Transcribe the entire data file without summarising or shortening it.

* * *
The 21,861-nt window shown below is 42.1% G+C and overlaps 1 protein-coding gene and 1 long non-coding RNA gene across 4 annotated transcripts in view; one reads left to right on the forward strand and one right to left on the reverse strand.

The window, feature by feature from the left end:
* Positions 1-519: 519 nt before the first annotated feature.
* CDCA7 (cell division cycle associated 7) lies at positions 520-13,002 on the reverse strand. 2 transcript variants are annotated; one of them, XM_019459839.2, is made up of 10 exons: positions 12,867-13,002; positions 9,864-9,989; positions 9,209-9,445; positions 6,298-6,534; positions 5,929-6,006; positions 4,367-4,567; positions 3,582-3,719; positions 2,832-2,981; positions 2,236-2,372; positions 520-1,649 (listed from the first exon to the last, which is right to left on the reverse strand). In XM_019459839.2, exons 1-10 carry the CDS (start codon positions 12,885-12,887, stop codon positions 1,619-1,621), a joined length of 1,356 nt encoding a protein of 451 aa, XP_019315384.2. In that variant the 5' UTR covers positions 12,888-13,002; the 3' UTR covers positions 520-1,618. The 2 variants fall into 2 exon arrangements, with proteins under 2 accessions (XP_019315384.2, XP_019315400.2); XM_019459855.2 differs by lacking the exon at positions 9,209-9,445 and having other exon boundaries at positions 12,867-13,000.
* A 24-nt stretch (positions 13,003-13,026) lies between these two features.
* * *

The 21,861-nt window shown below is 42.1% G+C and overlaps 1 protein-coding gene and 1 long non-coding RNA gene across 4 annotated transcripts in view; one reads left to right on the forward strand and one right to left on the reverse strand.

The window, feature by feature from the left end:
* Positions 1-519: 519 nt before the first annotated feature.
* CDCA7 (cell division cycle associated 7) lies at positions 520-13,002 on the reverse strand. 2 transcript variants are annotated; one of them, XM_019459839.2, is made up of 10 exons: positions 12,867-13,002; positions 9,864-9,989; positions 9,209-9,445; positions 6,298-6,534; positions 5,929-6,006; positions 4,367-4,567; positions 3,582-3,719; positions 2,832-2,981; positions 2,236-2,372; positions 520-1,649 (listed from the first exon to the last, which is right to left on the reverse strand). In XM_019459839.2, exons 1-10 carry the CDS (start codon positions 12,885-12,887, stop codon positions 1,619-1,621), a joined length of 1,356 nt encoding a protein of 451 aa, XP_019315384.2. In that variant the 5' UTR covers positions 12,888-13,002; the 3' UTR covers positions 520-1,618. The 2 variants fall into 2 exon arrangements, with proteins under 2 accessions (XP_019315384.2, XP_019315400.2); XM_019459855.2 differs by lacking the exon at positions 9,209-9,445 and having other exon boundaries at positions 12,867-13,000.
* A 24-nt stretch (positions 13,003-13,026) lies between these two features.